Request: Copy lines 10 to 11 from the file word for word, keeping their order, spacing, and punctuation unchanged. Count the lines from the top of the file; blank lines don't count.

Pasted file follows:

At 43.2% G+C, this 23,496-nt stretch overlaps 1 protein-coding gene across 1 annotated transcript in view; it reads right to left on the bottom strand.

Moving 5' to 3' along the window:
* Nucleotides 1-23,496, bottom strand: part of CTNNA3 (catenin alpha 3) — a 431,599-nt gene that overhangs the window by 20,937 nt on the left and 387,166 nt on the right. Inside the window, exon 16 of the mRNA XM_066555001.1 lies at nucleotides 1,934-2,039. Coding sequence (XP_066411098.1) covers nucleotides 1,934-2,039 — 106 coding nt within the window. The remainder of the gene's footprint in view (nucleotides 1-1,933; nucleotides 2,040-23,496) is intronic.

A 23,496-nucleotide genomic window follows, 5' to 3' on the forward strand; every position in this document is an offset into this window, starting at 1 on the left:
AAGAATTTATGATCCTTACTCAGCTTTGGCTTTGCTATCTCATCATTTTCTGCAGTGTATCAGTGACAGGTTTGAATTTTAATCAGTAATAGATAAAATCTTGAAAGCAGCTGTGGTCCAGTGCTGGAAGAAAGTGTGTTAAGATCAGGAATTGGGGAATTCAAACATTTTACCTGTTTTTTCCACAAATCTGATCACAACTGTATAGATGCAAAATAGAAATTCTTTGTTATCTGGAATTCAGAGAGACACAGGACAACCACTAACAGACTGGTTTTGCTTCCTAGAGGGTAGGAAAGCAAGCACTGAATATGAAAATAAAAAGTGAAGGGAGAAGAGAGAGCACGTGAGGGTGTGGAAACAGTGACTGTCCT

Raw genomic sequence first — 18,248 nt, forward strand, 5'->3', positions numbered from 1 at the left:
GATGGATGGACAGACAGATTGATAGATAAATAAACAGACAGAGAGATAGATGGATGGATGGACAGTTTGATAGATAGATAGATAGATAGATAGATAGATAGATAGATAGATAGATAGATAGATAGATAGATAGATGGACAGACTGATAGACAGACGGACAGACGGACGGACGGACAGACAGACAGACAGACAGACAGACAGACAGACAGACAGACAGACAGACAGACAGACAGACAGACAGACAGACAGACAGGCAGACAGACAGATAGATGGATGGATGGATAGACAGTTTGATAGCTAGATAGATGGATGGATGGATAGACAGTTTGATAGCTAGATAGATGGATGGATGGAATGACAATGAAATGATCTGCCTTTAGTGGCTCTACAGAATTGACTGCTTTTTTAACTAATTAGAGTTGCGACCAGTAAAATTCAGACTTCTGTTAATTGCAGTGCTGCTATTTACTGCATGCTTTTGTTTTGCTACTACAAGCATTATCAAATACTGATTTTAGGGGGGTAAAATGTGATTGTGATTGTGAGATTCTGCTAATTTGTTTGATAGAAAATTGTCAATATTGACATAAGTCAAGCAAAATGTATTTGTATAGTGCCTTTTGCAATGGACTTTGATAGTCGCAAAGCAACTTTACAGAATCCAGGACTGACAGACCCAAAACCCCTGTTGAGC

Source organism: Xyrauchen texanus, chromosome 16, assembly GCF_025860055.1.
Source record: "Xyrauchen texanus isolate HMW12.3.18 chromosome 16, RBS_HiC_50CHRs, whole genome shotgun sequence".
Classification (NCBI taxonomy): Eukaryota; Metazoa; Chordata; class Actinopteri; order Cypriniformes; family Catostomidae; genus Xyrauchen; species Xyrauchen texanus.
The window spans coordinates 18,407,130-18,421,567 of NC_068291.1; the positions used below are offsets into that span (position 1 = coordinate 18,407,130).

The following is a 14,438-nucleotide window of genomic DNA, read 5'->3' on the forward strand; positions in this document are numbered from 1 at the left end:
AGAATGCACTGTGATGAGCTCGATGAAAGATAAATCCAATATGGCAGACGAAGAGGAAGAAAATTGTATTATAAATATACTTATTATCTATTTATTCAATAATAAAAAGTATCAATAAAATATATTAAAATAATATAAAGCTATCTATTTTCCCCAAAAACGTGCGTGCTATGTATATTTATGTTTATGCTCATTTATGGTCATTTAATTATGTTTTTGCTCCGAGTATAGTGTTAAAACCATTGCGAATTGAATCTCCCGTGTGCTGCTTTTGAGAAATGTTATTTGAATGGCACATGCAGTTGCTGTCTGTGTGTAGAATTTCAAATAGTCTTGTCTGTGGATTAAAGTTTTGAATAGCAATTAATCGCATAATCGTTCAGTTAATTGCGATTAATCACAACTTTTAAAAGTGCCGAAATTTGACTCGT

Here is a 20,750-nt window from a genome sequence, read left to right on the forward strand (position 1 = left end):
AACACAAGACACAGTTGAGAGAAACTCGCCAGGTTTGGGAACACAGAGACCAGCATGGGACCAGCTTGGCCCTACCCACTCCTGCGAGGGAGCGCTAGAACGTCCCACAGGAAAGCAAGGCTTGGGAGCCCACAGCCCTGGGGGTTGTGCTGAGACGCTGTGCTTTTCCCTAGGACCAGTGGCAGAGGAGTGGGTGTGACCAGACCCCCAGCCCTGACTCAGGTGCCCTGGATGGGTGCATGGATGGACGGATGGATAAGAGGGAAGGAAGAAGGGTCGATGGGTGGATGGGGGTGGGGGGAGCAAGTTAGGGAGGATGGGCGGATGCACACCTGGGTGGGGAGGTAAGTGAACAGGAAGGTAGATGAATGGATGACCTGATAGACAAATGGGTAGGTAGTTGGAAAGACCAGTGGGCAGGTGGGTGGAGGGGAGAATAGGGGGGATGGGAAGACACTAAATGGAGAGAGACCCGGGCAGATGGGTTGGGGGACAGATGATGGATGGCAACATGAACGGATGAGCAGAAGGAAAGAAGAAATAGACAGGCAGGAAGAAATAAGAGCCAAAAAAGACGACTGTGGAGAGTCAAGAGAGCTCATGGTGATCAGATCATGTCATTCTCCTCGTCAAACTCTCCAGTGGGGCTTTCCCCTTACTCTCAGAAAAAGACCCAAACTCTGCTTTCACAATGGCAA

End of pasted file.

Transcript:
Classification (NCBI taxonomy): Eukaryota; Metazoa; Chordata; class Actinopteri; order Cypriniformes; family Catostomidae; genus Xyrauchen; species Xyrauchen texanus.
The window spans coordinates 18,407,130-18,421,567 of NC_068291.1; the positions used below are offsets into that span (position 1 = coordinate 18,407,130).